An image purportedly showing a Mahar soldier who fought the Battle of Koregaon on January 1, 1818, is being circulated as a way of honouring the auspicious day. The image that is being circulated is labelled, ‘Rare photo of a Mahar soldier who showed his bravery in the battle of Bhima Koregaon, retrieved from the diary of Davy Jones, advisor to the then East India Company”. There are some other words imposed on the side of the image, which are, ‘Mahar Caste’, ‘Weight 285 kg’, ’11 feet height’, ‘7 kg sword’, and ‘Saved 8000 Peshwas alone’.
A Facebook user shared the image on a group called We Stand With Ravish Kumar. The post garnered almost 2,000 likes and over 300 shares.
Another Facebook page, भारतीय वाल्मीकि धर्म समाज – रजिस्टर्ड भावाधस भारत (Bharatiya Valmiki Dharma Samaj- Registered Bhavadhas Bharat) shared the image as well. The post garnered 5,500 likes and almost 300 shares.
Facebook page Guru Bani TV Live, too, shared the image and garnered 2,600 likes and almost 300 shares.
The image has also been shared by several users on Twitter.
On doing a reverse image search with the viral photo, we found the image on Alamy. According to the information available on Alamy, the man seen in the image is Prince Ndabuko kaMpande, younger brother of King Cetshwayo kaMpande, who was the king of the Zulu Kingdom from 1873 to 1879 and its leader during the Anglo-Zulu War of 1879.
The image is also available on Wikimedia Commons and is saved as File:Cetshwayo-c1875.jpg. However, a line at the bottom of the page reads, “The photograph purportedly showing King Cetshwayo kaMpande, is actually his younger brother Prince Ndabuko kaMpande dating from the mid-1880’s”.
Looking for further verification, we found a paper by historian Ian Knight who is internationally regarded as a leading authority on the nineteenth-century history of the Zulu kingdom, and in particular the Anglo-Zulu War of 1879. In the paper titled, ‘MISTAKEN IDENTITY. How King Cetshwayo Is Still Confused With His Brother Prince Ndabuko‘, Knight points out the differences between the attires of King Cetshwayo kaMpande and his brother Prince Ndabuko kaMpande. Knight has used several images of Cetshwayo and Ndabuko in his paper.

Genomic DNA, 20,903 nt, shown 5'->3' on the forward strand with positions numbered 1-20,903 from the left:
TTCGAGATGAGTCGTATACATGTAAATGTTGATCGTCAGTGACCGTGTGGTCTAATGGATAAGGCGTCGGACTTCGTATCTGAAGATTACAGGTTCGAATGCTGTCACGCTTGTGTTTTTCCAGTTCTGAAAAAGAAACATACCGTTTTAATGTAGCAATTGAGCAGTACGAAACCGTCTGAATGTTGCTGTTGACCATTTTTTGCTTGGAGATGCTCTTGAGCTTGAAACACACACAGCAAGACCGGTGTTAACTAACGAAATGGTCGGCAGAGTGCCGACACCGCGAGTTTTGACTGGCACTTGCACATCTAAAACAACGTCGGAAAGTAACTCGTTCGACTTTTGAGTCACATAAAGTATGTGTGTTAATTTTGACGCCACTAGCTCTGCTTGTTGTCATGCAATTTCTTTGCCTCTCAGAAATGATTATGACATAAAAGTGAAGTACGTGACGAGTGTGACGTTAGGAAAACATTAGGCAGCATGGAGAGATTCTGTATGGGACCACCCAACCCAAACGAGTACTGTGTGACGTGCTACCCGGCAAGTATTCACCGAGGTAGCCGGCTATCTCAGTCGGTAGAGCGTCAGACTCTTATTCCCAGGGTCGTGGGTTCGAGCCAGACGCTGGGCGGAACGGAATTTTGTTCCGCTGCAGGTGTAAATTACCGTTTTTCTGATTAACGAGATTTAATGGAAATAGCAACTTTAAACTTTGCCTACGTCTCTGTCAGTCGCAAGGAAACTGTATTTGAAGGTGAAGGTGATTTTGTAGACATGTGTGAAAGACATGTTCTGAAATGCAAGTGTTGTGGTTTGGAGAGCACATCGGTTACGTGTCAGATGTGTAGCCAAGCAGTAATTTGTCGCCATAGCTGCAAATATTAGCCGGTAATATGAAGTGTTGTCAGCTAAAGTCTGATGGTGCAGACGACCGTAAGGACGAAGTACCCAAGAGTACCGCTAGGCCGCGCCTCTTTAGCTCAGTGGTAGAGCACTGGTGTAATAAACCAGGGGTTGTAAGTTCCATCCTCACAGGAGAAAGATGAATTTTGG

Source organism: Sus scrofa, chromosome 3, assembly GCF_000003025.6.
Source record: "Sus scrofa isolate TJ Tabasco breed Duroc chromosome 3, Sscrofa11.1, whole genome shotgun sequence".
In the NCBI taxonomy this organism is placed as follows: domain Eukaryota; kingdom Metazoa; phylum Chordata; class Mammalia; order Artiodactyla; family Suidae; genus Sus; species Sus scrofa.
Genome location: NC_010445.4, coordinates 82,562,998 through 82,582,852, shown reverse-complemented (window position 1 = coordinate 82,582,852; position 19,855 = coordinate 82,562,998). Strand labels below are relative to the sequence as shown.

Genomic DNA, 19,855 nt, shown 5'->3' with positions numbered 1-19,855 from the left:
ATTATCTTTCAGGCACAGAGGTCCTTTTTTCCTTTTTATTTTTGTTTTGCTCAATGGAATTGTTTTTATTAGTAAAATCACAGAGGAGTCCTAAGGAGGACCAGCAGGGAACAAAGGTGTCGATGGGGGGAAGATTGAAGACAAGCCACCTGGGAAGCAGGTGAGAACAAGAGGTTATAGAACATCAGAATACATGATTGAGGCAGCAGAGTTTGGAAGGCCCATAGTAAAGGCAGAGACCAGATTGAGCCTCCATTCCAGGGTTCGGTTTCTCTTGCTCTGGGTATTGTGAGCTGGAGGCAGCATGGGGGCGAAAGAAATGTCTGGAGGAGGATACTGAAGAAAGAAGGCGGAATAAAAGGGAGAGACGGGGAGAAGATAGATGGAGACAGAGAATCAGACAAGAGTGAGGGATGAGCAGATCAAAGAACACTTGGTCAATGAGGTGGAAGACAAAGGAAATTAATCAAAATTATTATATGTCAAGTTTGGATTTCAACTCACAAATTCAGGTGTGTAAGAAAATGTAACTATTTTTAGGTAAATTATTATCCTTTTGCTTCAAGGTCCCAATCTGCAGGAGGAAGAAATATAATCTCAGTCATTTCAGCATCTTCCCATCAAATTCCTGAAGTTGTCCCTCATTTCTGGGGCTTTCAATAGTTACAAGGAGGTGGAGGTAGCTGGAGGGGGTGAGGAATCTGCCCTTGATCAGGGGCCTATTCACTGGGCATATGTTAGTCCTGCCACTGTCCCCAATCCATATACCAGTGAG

Although Cetshwayo and Ndabuko were both photographed in minimal traditional dresses, the costumes are not identical. In the photograph of King Cetshwayo (top left), the king is wearing a shawl. His leopard-skin bottom-wear, an ‘ibeshu’, an apron worn by men to cover their buttocks, is visible spread out behind him on the left of the image.
The photograph of Prince Ndabuko (top right) is often confused with that of Cetshwayo. The reader must note that Ndabuko is wearing a necklace which Cetshwayo is not. Ndabuko is also wearing a different loin-covering at the back. Note, too, the cane, which is not present in any of the confirmed portraits of Cetshwayo.
Below is an standing photograph of Prince Ndabuko from the same sitting. Here also, he is seen the same cane, necklace and loin-covering. This, too, has been often confused with Cetshwayo.
King Cetshwayo was ten years senior to Ndabuko – Cetshwayo was born around 1832 and Ndabuko about 1842 – but the two were close friends. Ndabuko formed part of the Royalist deputation which walked to Pietermaritzburg in May 1880 to demand the King’s release and was photographed with other prominent members of the party. He was later heavily involved in the Zulu Civil War and in the Dinuzulu Rebellion of 1888, where he was one of the ring-leaders, sentenced with Dinuzulu and Prince Shingana kaMpande to exile on St Helena, and lived into the twentieth century. He was photographed many more times during his life.
Hence an image of Zulu Prince Ndabuko from the mid-1800s is falsely viral with the claim that it is the image of a Mahar soldier who fought the Battle of Koregaon on January 1, 1818.
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